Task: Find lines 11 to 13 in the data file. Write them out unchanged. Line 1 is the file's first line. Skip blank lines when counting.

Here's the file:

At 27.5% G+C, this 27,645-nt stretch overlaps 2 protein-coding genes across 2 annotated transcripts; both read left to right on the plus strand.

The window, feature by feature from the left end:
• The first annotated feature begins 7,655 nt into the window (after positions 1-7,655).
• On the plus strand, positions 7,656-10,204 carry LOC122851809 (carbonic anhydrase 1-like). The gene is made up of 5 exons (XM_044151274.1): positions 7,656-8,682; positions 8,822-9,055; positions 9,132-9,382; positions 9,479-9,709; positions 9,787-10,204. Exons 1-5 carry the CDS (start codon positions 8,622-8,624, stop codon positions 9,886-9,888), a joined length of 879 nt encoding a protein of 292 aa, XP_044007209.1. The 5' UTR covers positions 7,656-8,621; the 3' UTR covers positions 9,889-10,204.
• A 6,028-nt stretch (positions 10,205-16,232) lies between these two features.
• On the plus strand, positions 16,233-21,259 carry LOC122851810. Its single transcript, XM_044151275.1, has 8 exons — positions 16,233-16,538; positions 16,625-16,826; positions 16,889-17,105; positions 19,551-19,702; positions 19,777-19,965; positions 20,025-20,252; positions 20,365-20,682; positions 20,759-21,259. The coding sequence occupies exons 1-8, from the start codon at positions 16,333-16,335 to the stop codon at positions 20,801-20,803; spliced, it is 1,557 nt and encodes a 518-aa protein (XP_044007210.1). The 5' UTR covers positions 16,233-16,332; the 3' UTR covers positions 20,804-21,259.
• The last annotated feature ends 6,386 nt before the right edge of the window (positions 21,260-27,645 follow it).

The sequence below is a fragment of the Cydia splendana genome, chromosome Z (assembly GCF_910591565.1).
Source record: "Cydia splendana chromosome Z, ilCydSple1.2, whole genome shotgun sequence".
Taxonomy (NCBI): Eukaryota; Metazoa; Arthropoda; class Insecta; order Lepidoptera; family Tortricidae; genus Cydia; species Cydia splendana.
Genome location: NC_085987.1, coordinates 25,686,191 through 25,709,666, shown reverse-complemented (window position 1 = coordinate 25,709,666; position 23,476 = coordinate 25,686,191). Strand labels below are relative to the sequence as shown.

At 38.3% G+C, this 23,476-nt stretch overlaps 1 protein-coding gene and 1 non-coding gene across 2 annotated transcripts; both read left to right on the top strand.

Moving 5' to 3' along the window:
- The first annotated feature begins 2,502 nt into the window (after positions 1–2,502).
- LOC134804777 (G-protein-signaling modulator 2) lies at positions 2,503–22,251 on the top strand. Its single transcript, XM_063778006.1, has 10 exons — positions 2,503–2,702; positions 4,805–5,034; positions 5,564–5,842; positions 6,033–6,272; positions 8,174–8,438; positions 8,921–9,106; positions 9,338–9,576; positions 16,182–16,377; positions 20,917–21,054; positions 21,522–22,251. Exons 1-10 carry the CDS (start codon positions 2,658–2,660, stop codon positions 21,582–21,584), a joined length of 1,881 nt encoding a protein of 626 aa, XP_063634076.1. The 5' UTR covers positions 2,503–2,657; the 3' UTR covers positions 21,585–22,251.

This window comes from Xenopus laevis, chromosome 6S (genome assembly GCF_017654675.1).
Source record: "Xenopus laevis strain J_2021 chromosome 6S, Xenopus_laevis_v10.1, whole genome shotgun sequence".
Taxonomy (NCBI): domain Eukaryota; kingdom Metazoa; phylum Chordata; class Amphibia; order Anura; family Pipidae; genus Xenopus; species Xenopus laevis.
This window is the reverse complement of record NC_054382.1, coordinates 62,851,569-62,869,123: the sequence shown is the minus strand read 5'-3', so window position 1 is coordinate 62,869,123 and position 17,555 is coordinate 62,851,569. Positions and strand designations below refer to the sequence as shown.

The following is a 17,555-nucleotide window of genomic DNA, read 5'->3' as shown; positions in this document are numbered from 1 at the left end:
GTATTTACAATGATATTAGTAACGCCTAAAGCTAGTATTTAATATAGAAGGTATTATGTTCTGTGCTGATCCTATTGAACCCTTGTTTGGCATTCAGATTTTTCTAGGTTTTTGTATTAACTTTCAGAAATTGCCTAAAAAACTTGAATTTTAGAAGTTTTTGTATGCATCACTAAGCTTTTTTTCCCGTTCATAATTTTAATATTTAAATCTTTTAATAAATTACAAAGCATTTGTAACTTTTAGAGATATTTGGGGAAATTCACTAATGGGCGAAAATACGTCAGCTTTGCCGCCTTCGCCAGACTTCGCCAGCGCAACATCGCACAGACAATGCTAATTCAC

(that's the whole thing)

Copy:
Genome location: NC_085987.1, coordinates 25,686,191 through 25,709,666, shown reverse-complemented (window position 1 = coordinate 25,709,666; position 23,476 = coordinate 25,686,191). Strand labels below are relative to the sequence as shown.

At 38.3% G+C, this 23,476-nt stretch overlaps 1 protein-coding gene and 1 non-coding gene across 2 annotated transcripts; both read left to right on the top strand.

Moving 5' to 3' along the window: